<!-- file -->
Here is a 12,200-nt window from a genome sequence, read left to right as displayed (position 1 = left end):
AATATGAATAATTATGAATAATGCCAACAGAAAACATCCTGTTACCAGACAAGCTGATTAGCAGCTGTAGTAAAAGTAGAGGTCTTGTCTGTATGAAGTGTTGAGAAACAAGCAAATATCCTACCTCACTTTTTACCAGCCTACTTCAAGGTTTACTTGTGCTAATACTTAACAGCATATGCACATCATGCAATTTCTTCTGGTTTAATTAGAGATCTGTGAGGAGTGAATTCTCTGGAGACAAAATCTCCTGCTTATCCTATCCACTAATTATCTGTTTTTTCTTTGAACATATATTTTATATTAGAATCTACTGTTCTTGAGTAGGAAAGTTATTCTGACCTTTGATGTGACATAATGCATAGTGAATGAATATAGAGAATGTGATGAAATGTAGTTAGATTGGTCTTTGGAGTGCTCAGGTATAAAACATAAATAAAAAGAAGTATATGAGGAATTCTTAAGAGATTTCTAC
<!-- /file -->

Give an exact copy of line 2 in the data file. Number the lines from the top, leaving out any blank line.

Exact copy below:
AATATGAATAATTATGAATAATGCCAACAGAAAACATCCTGTTACCAGACAAGCTGATTAGCAGCTGTAGTAAAAGTAGAGGTCTTGTCTGTATGAAGTGTTGAGAAACAAGCAAATATCCTACCTCACTTTTTACCAGCCTACTTCAAGGTTTACTTGTGCTAATACTTAACAGCATATGCACATCATGCAATTTCTTCTGGTTTAATTAGAGATCTGTGAGGAGTGAATTCTCTGGAGACAAAATCTCCTGCTTATCCTATCCACTAATTATCTGTTTTTTCTTTGAACATATATTTTATATTAGAATCTACTGTTCTTGAGTAGGAAAGTTATTCTGACCTTTGATGTGACATAATGCATAGTGAATGAATATAGAGAATGTGATGAAATGTAGTTAGATTGGTCTTTGGAGTGCTCAGGTATAAAACATAAATAAAAAGAAGTATATGAGGAATTCTTAAGAGATTTCTAC